Monday, April 25, 2011

Nothing Like Gladness


I wrote at the end of March my constant springtime re-awakening of anything written by Charlotte Mason and how a meat-and-bones skeleton of her teaching pedagogy glues very well onto my family's unschooling spine.

This week we left the harry of our life, that towering plunge of school books (the one I circused into our homeschool), and a million little "good" things that now seem so trivial since we aren't in the mist of them.

We are where the winds toss boats and there are diamonds on the lake. We are where family gathers in a circle and communal cooking is norm. Where kids get dirty with sidewalk chalk and mud baths and it's totally ok.

 We've walked every day to the lakeside, a cascade of cousins to join us.
And through a friend, Charlotte Mason whispers: ". . . Never be within doors when you can rightly be without. Besides, the gain of an hour or two in the open air, there is this to be considered: meals taken al fresco are usually joyous, and there is nothing like gladness for converting meat and drink into healthy blood and tissue. All the time, too, the children are storing up memories of a happy childhood." --19th-century English educator Charlotte Mason


Homemade fishing poles complete with Cheeto fishing bait are part of this.

 As is the engineering and construction of dams and ports and city walls.

And making crabby-patties and clay cakes because cooking meals is as important as constructing bridges.


"Into all our lives, in many simple, familiar, homely ways, God infuses this element of joy from the surprises of life, which unexpectedly brighten our days and fill our eyes with light." ~ Henry Wadsworth Longfellow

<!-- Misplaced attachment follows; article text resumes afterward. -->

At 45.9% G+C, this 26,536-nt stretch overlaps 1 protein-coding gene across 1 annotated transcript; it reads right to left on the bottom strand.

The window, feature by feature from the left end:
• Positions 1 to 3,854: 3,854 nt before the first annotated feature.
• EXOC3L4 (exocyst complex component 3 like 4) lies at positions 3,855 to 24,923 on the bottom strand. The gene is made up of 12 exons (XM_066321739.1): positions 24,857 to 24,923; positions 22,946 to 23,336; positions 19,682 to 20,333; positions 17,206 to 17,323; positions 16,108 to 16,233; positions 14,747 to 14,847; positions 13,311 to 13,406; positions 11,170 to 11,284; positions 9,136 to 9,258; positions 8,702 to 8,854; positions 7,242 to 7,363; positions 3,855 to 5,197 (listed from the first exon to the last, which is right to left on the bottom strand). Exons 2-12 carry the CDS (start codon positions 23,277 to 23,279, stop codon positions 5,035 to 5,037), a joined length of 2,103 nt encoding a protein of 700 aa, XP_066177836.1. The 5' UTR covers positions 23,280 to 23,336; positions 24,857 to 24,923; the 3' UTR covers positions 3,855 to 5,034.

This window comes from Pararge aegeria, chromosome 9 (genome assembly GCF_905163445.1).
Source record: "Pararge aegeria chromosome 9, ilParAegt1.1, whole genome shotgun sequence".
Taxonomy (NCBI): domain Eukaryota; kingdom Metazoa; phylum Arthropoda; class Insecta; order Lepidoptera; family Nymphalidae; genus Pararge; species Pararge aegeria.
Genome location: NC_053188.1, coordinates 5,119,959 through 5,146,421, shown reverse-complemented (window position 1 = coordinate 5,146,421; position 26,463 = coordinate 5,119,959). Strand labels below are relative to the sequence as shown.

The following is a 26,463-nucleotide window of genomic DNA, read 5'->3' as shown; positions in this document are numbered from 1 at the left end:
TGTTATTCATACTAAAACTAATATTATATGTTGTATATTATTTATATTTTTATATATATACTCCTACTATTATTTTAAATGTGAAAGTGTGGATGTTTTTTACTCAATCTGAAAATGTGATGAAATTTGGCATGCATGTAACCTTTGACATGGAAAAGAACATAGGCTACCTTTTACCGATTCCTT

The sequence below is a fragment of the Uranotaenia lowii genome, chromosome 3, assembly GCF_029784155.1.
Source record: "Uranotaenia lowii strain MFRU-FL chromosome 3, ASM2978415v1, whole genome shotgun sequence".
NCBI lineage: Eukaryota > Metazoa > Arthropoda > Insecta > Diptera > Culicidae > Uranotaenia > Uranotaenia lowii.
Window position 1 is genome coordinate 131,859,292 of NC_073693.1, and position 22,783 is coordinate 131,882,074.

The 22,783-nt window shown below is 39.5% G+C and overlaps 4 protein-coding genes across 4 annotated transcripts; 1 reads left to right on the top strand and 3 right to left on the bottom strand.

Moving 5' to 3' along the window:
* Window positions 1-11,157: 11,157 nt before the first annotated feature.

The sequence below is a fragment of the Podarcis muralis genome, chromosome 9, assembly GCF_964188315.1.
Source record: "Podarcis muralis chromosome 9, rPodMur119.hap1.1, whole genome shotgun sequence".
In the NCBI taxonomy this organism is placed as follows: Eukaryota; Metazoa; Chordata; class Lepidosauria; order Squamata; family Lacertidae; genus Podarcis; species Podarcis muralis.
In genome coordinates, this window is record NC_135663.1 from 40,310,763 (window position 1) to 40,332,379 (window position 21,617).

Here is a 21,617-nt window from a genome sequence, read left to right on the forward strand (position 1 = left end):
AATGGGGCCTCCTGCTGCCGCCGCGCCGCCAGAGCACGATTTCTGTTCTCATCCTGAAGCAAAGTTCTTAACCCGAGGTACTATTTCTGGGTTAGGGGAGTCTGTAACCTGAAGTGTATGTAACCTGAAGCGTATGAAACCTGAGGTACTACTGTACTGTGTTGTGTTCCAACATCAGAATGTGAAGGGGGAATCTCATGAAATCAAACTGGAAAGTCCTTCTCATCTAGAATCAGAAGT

Small, simple, familiar, homely things such as bubble wands and wind which spin and string many miles of bubbled fun.

And cousins just being together.

"If we are children of God, we have a tremendous treasure in nature and will realize that it is holy and sacred. We will see God reaching out to us in every wind that blows, every sunrise and sunset, every cloud in the sky, every flower that blooms, and every leaf that fades." ~ Oswald Chambers 
 "Happiness is as a butterfly which, when pursued, is always just beyond your grasp, but which, if you will sit down quietly, may alight upon you." ~ Nathaniel Hawthorne

It is good for all of us, not just our students, to "sit down quietly" at times so that the butterflies of happiness may alight upon us and we can go back into the world that does not often sit still yet keep a part of ourselves generated with faith and happiness and motivated by joy.

"I often think flowers are the angels' alphabet whereby they write on hills and fields mysterious and beautiful lessons for us to feel and learn." ~ Louisa May Alcott

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